Here are two instances of poor business practices that lead to customer experience failure — from the same insurance company.
My sister-in-law (SIL) has been a client of this insurance company since moving back from England 17 years ago. She has maintained both home and auto insurance throughout the 17 years. A couple of weeks ago, she received a letter letting her know they were going to cancel her homeowner’s insurance because her house was vacant. This was news to my SIL, because she’s lived in the house since September 2001.
My SIL goes by her middle name, and the insurance company had her first initial on the auto policy and her middle name on the homeowner’s policy. So the insurance company’s data stewards hadn’t noticed in 17 years that this is the same person at the same address.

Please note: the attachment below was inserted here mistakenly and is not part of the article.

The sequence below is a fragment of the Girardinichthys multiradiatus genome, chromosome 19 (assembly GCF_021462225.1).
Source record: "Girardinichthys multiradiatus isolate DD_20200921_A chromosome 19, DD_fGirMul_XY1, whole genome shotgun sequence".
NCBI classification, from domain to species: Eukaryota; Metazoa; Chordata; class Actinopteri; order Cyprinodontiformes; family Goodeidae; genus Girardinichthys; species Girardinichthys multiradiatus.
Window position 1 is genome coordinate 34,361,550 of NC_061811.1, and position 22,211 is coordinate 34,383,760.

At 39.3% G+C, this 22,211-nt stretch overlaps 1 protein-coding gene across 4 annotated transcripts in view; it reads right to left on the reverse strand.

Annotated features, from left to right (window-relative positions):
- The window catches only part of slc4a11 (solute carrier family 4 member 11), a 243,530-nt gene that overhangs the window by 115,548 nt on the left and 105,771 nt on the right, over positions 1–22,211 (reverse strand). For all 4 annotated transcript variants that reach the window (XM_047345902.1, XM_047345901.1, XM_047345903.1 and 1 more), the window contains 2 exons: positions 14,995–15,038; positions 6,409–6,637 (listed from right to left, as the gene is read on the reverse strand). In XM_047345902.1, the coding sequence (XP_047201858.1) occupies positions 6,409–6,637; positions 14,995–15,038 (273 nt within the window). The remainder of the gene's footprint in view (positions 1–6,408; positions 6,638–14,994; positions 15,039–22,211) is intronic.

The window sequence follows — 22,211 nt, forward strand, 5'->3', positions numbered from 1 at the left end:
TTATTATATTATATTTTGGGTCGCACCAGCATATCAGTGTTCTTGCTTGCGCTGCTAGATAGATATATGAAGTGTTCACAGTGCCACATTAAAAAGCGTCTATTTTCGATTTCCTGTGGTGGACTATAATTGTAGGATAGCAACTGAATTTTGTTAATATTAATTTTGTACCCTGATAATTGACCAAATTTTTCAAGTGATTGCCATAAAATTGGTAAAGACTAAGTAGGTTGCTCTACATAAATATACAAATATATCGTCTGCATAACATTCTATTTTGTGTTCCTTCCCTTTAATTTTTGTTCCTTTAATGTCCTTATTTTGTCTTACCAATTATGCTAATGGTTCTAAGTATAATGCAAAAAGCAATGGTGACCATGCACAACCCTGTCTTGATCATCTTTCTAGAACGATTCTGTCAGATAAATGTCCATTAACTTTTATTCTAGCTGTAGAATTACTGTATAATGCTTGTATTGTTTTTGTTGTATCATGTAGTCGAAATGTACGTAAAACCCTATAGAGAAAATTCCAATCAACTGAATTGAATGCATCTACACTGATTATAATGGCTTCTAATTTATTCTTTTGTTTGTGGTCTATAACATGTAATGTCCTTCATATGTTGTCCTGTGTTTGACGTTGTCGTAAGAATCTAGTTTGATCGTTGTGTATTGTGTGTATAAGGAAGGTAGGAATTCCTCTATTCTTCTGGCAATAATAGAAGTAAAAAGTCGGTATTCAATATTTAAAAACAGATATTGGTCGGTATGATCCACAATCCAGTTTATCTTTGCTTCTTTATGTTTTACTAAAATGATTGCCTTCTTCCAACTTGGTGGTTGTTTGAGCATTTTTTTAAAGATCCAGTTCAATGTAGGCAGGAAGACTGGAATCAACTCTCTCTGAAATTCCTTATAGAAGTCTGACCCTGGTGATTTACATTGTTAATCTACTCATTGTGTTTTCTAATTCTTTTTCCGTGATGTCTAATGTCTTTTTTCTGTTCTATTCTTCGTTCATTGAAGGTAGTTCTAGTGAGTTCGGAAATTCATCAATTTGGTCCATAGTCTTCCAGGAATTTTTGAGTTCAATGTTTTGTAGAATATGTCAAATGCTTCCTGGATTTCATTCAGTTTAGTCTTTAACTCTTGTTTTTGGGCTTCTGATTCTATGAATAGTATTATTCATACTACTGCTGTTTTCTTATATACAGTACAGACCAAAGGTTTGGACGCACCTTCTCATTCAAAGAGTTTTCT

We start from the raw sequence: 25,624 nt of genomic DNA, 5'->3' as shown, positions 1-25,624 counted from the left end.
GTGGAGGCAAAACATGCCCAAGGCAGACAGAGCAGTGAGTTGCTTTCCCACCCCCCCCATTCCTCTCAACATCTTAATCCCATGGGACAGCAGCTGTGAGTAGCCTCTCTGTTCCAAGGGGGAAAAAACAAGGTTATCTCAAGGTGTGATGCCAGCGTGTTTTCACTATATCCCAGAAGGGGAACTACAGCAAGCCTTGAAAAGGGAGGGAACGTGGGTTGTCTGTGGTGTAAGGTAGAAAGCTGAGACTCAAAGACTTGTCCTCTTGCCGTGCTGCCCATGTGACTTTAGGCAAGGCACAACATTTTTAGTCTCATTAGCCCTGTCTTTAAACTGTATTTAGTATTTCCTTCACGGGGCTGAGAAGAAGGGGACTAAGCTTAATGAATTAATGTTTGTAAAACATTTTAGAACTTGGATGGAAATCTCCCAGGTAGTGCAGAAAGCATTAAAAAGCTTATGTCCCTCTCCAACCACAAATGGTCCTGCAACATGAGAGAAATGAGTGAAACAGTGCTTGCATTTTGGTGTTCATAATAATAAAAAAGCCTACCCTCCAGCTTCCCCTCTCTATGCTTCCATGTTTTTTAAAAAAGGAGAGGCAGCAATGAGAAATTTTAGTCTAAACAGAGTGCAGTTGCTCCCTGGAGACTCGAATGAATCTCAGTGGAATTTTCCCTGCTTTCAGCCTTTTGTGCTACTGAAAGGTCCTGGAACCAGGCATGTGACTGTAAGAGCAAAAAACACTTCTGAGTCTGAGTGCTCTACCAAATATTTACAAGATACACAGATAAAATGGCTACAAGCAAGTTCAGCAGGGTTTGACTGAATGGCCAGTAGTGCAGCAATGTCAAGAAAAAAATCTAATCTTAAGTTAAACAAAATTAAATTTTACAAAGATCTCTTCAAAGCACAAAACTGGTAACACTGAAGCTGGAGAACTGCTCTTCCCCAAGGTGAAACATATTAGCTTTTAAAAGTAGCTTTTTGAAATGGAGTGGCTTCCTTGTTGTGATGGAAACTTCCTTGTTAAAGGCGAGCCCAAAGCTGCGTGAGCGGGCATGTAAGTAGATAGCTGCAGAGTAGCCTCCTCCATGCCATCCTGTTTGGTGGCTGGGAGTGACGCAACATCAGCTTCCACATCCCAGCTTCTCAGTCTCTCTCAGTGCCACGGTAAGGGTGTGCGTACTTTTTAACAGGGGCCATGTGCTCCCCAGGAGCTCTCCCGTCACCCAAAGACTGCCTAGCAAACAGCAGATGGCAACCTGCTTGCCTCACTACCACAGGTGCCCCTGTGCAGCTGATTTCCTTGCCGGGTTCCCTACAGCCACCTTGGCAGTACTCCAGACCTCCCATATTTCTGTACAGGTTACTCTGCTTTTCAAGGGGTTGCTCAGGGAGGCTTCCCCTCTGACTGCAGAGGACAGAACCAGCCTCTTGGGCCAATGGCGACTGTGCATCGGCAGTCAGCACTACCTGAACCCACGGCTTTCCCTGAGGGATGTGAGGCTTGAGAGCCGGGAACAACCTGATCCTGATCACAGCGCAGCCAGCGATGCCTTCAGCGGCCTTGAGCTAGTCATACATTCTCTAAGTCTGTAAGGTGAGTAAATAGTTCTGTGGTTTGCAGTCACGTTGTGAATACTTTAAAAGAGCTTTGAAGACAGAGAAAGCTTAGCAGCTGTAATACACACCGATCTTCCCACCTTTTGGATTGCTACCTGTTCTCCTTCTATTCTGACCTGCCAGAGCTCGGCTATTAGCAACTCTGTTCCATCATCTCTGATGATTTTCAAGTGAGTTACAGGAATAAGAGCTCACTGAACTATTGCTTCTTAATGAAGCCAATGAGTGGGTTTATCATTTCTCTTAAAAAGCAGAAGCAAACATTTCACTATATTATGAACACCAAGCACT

Get your master data management practices in order.
Needless to say, my SIL is surprised and disappointed in this customer experience failure. I suggested she get quotes from other providers.
Insurance CX, Round Two
About the time this is occurring to my SIL, unbeknownst to me, I receive a letter from Trinet, my employment management company, with a special offer from MetLife. Because I had not checked rates in a number of years, I decided to get a quote from MetLife for my auto and homeowner’s insurance. I was stunned when it came in at $1,180 less than I was currently paying annually.
I called my insurance provider of 35 years and told it about MetLife’s quote. My provider said that sounded good and they could come down $200.
Thirty-five years = $200.
Sorry, my loyalty only goes so far.
I look forward to saving nearly $100 per month on insurance, as well as following the disruption of insurance as FinTech moves from banking to insurance, providing a better customer experience, more quickly, at a significantly lower cost.